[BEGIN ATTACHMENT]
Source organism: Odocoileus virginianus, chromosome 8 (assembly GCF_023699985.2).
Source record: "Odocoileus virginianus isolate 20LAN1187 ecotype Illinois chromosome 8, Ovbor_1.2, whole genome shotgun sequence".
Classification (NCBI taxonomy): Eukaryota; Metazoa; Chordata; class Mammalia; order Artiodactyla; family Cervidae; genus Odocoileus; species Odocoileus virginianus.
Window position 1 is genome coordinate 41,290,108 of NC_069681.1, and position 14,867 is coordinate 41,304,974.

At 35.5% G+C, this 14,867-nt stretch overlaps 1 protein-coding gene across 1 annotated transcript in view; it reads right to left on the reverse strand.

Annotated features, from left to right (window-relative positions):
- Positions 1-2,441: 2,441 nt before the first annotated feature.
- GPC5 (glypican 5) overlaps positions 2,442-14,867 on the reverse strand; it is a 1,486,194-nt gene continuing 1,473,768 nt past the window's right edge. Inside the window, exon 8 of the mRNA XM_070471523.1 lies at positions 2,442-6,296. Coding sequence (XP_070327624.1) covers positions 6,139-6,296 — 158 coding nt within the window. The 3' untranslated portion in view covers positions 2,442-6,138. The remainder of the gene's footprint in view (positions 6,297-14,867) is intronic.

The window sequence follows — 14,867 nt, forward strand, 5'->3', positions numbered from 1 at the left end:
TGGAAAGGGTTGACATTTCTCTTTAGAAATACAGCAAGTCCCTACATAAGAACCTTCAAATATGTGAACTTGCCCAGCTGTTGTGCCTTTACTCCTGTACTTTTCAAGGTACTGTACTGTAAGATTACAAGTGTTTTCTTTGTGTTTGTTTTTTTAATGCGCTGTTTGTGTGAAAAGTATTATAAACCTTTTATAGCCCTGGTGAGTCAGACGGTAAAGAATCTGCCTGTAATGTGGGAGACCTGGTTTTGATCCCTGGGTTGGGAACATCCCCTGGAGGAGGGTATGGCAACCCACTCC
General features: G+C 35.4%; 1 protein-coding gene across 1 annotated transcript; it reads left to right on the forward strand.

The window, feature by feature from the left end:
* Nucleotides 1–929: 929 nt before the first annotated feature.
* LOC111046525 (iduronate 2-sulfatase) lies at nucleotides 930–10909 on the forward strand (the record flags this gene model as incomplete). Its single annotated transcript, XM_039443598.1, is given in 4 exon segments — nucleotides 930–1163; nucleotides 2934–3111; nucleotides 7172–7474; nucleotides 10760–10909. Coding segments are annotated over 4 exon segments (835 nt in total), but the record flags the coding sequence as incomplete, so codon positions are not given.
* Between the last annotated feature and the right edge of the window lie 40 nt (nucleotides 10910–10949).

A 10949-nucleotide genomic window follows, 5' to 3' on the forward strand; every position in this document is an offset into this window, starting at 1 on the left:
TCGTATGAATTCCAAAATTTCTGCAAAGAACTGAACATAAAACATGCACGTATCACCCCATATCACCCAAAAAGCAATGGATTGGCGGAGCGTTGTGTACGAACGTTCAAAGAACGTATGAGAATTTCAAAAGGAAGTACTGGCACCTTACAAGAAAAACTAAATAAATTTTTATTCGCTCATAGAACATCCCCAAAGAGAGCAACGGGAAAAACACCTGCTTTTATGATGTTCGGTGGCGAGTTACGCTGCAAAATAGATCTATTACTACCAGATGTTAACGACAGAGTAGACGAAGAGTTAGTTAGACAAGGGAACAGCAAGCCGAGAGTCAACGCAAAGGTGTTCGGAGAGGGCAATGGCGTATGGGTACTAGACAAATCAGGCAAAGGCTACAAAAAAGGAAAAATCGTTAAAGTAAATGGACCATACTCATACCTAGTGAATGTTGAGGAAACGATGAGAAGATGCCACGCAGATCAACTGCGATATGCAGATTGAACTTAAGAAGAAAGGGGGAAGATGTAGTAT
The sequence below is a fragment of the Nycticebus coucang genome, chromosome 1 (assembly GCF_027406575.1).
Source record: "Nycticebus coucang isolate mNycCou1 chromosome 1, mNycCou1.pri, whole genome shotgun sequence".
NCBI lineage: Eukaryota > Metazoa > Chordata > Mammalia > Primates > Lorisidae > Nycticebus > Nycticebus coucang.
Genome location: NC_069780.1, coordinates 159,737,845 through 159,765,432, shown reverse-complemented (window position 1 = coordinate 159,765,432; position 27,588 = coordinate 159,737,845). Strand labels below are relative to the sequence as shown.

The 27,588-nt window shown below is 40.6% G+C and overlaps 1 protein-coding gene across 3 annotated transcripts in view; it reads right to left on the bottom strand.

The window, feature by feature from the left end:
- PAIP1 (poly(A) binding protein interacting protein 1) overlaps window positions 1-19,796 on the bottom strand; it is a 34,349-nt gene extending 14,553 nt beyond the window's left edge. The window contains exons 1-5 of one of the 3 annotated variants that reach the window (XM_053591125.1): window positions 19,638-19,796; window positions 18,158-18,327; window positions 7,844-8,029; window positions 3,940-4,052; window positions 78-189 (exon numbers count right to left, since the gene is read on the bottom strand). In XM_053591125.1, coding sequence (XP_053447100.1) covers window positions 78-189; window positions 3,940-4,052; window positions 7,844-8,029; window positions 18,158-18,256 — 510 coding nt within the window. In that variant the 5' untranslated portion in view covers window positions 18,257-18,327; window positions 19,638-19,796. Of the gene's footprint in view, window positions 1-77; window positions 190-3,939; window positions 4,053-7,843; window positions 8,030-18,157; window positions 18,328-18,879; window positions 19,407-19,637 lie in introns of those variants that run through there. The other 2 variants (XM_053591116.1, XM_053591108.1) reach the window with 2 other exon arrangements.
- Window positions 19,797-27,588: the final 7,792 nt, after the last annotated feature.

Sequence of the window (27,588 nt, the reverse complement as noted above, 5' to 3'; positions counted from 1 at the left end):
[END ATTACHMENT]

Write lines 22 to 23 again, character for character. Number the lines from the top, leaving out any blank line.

The 27,588-nt window shown below is 40.6% G+C and overlaps 1 protein-coding gene across 3 annotated transcripts in view; it reads right to left on the bottom strand.

The window, feature by feature from the left end: